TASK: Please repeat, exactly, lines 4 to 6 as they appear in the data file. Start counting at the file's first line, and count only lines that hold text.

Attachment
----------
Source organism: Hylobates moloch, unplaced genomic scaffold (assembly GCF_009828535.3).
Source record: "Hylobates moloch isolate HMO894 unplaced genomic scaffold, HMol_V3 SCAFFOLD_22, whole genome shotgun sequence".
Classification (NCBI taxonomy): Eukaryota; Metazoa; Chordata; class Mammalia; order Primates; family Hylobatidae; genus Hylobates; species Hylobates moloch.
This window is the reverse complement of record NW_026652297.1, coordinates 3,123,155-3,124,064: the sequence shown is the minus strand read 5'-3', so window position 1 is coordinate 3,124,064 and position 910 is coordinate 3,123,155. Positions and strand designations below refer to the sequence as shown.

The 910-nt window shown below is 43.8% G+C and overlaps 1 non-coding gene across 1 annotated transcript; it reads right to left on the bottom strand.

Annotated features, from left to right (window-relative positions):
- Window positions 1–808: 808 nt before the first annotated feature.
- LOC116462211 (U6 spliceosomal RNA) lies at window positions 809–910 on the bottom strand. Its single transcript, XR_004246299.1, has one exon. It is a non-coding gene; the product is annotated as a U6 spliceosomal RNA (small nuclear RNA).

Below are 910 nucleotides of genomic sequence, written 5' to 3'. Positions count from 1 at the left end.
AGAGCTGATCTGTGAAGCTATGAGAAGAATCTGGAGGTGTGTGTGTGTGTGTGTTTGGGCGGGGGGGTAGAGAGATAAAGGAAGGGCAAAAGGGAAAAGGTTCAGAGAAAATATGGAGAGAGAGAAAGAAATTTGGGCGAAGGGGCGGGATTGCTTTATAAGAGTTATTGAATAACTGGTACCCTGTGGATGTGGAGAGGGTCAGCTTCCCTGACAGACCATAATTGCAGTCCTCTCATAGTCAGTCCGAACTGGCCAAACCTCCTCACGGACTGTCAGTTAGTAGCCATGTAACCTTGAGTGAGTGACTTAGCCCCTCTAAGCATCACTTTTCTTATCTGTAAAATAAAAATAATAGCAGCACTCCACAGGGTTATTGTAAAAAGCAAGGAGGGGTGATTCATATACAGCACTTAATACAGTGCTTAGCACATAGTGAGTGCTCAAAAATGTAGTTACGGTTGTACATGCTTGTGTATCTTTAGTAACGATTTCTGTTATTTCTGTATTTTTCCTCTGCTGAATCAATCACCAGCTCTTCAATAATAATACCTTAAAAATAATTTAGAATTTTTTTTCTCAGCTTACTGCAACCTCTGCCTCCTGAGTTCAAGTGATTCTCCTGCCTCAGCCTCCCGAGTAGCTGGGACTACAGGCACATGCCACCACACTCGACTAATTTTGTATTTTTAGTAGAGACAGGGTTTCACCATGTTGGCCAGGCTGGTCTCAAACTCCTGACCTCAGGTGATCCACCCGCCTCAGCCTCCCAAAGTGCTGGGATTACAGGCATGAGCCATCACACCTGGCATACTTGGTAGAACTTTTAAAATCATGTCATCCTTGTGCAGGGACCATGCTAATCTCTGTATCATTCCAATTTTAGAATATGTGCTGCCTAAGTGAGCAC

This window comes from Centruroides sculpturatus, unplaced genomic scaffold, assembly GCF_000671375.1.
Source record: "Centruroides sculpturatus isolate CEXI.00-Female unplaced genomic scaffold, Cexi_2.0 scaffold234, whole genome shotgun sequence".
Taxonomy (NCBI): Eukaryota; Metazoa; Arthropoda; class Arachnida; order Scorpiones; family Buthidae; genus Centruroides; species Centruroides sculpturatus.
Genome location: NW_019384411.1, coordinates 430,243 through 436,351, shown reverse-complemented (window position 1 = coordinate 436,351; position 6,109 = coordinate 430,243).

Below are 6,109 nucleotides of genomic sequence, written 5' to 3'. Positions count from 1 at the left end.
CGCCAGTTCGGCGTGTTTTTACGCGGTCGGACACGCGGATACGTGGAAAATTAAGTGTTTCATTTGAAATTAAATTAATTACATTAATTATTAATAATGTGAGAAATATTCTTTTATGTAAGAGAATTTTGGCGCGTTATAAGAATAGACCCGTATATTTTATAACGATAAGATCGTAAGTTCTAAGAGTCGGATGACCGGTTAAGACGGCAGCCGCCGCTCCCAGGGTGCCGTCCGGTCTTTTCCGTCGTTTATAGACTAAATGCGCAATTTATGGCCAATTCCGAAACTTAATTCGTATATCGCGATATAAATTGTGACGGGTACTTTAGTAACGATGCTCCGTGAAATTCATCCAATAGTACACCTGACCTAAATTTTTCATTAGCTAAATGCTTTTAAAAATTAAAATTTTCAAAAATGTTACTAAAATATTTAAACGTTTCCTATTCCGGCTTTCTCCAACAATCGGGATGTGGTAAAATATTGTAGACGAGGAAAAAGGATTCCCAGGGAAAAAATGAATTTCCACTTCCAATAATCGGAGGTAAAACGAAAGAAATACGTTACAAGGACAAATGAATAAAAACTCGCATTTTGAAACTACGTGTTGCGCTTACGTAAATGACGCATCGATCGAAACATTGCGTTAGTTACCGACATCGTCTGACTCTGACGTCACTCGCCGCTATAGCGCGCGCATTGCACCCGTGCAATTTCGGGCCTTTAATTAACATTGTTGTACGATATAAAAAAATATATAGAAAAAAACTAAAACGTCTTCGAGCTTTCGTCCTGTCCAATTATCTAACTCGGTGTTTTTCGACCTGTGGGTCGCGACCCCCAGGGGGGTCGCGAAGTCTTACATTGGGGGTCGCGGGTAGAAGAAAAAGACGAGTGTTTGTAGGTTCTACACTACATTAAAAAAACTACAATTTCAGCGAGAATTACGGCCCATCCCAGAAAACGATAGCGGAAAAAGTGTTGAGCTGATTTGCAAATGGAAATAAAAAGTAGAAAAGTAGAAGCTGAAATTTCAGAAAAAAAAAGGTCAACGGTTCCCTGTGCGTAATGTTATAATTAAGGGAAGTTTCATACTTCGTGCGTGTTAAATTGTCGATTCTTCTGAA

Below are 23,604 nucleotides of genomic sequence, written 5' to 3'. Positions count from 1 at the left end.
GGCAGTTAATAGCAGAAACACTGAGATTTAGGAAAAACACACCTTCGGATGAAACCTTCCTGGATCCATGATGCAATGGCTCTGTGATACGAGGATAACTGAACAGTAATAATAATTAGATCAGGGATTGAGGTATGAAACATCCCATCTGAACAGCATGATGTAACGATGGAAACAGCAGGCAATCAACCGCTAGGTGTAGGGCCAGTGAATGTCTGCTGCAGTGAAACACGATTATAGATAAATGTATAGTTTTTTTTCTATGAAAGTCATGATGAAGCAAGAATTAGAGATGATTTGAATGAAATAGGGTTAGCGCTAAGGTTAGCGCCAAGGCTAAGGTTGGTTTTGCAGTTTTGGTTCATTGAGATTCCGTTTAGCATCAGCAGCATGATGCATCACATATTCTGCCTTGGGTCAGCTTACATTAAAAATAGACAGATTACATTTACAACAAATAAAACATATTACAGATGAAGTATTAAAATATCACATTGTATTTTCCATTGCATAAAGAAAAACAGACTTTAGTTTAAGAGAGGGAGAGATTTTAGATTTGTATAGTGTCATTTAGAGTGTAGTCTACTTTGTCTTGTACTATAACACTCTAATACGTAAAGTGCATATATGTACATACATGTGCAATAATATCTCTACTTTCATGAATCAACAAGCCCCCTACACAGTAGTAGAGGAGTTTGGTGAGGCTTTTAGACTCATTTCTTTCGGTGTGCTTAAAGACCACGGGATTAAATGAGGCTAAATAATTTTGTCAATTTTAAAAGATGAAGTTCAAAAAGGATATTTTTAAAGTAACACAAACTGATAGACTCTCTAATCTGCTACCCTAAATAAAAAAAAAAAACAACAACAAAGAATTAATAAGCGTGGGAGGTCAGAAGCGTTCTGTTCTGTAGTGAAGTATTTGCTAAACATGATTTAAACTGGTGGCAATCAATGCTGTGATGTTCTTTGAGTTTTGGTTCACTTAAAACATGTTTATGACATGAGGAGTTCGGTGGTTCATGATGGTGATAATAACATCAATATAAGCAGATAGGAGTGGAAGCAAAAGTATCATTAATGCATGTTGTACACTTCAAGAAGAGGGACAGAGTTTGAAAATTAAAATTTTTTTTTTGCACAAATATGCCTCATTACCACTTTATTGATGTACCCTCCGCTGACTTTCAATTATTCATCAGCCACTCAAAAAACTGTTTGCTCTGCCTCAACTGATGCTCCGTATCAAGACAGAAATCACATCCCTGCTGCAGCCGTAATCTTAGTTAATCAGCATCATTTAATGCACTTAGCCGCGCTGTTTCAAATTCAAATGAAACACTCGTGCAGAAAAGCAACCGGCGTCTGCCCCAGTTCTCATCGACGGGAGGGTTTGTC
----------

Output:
This window is the reverse complement of record NW_026652297.1, coordinates 3,123,155-3,124,064: the sequence shown is the minus strand read 5'-3', so window position 1 is coordinate 3,124,064 and position 910 is coordinate 3,123,155. Positions and strand designations below refer to the sequence as shown.

The 910-nt window shown below is 43.8% G+C and overlaps 1 non-coding gene across 1 annotated transcript; it reads right to left on the bottom strand.

Annotated features, from left to right (window-relative positions):